True Thankfulness is Learned

true thankfulness

There is a discipline to true thankfulness.  It takes a journey to develop an attitude that is truly thankful for everything.

Are you thankful for everything?

On Sunday, the preacher asked if we are truly thankful.  We all ask this question around this time of year.  One I think we should ask more often, but that’s not the point I want to make today.  So, right there in my chair third row from the front, I asked my heart if I was thankful to God for everything in my life.  It’s easy for me to say I am thankful for my family, because they are amazing!  I live in a fantastic community and go to a wonderful church.  I feel accepted and loved by my friends and I know I belong.  But am I grateful for the pain and hard work it took to bring me here?  That is a much harder question.

James 1:2-3 says, “Count it all joy my brothers, when you meet trials of many kinds, for you know that the testing of your faith produces steadfastness.”

Thankful for suffering?

I’ve never understood how I could count all my trials as joy.  I’ve really struggled with the concept.  About three years ago I began a journey to understanding.  I learned that year I have PTSD from some experiences in my younger years.  EMDR is specialized therapy used primarily on patients with PTSD and trauma.  Therapy is exhausting and can be hard, but I believe healing is worth the struggle.  It was instrumental in bringing me healing and health in so many areas.  Therapy taught me if I put up walls to protect myself I don’t just keep bad things out, but I also keep bad things inside.  Those walls can also keep God out.

This was also the year both my grandfathers passed away within months of each other.  It was a tragic loss when my Grandaddy died.  As I grieved I learned I had wrapped a good bit of my identity in whether or not my Grandaddy was proud of me.  I wanted more than anything in the world to earn my Grandaddy’s approval.  After many months of therapy and hours spent in the word, I realized I was striving for something I already had, love and acceptance.  I realized the striving I was doing for my Grandaddy’s acceptance was the same striving I was doing for God’s.  He freely gives love, acceptance, and also hope.  So when my pastor asked on Sunday if I had true thankfulness in my heart, I had to take into consideration the journey I have been on.  My world was turned upside down.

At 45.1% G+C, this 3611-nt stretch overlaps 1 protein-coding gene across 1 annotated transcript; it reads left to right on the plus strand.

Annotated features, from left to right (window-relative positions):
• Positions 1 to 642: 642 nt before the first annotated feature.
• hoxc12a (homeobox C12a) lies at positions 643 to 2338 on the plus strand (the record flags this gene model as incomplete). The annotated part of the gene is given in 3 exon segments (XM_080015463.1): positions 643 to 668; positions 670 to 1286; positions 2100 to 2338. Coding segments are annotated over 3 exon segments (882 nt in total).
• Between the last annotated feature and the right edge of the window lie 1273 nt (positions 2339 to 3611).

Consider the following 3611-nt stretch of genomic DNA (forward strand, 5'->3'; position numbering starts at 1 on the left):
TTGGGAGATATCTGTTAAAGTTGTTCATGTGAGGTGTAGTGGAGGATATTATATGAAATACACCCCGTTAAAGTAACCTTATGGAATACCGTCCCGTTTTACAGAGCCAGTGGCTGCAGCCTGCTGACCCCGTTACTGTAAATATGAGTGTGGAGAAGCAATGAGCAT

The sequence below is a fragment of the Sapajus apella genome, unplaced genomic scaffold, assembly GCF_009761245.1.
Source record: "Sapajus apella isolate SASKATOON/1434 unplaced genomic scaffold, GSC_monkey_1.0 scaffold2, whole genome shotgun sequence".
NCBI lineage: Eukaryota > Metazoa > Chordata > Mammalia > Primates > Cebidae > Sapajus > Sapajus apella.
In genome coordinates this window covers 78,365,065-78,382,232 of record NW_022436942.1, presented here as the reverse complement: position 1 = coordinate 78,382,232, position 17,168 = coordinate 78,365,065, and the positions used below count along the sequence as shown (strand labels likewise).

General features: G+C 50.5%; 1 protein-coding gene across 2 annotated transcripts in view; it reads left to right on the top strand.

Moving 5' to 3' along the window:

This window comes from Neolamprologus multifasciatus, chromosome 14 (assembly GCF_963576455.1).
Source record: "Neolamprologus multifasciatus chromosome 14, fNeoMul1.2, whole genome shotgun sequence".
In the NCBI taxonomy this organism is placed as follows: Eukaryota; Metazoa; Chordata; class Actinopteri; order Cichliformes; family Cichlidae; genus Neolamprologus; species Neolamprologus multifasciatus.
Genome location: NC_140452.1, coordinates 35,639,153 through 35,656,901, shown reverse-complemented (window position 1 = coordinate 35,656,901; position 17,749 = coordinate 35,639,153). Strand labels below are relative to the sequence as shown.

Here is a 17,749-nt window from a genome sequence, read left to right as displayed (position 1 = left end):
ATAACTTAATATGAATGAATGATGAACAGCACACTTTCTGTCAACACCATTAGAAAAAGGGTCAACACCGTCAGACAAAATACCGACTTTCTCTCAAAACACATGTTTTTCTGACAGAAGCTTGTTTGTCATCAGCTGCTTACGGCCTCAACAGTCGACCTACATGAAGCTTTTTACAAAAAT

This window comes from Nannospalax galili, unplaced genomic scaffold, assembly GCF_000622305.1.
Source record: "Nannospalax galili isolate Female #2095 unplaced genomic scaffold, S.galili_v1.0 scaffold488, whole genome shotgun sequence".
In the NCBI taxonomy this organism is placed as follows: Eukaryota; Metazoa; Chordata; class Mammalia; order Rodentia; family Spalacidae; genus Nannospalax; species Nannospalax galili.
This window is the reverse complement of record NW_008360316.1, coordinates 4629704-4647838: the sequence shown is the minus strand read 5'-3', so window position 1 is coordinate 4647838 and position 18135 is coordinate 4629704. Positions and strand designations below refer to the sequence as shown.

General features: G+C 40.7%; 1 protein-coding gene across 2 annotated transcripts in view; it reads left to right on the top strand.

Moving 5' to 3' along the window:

True Thankfulness

Luke 17 tells a story about ten lepers that had an encounter with Jesus.  The passage says they cried out “Jesus, Master have mercy on us.” Jesus gave the healing they so desperately desired and sent them on their way to present themselves to the priest.  But only one of them turned back and thanked Jesus.  This one had a worship service at the Lord’s feet.  There is a lot to be said about the other 9 in the story.  Why didn’t they go back and at least acknowlede what Jesus did?  How long did it take to realize they were healed?

But Luke 17:19 is the verse that really struck me that day.  It says, “And he said to him, ‘Rise and go your way; your faith has made you well.'”  What a miraculous thing!  Jesus healed leprocy.  But what is more miraculous is the word well can also be translated as saved, or whole.  Then it hit me.  We can be healed from whatever trials or afflictions we face, but only Jesus can make us whole.  Only Jesus can save us.  

This last year has been incredibly hard for me.  I have been tested and stretched emotionally, physically, and even relationally, yet I am thankful.  I am thankful for a God who is unsatisfied with just healing my heart.  He wants to see me made whole.  James 1:4 says, “And let steadfastness have its full effect, that you may be perfect and complete, lacking in nothing.”  Thank you Jesus for loving me enough to make me whole.  I lack nothing because I have you!

What are you thankful for today?  Are you truly thankful for everything God has given?

Curvy Lines and Control

I love to create.  Singing long and loud feeds my soul.  Putting paint on canvas helps me breathe.  I’m not really that great at it, but that’s not the point.  I have been writing for years because it helps me process.  However, the one thing I go to in times of stress is making things with wood.  I want to share how my last project helped me understand the truth about curvy lines and control.

Curvy Lines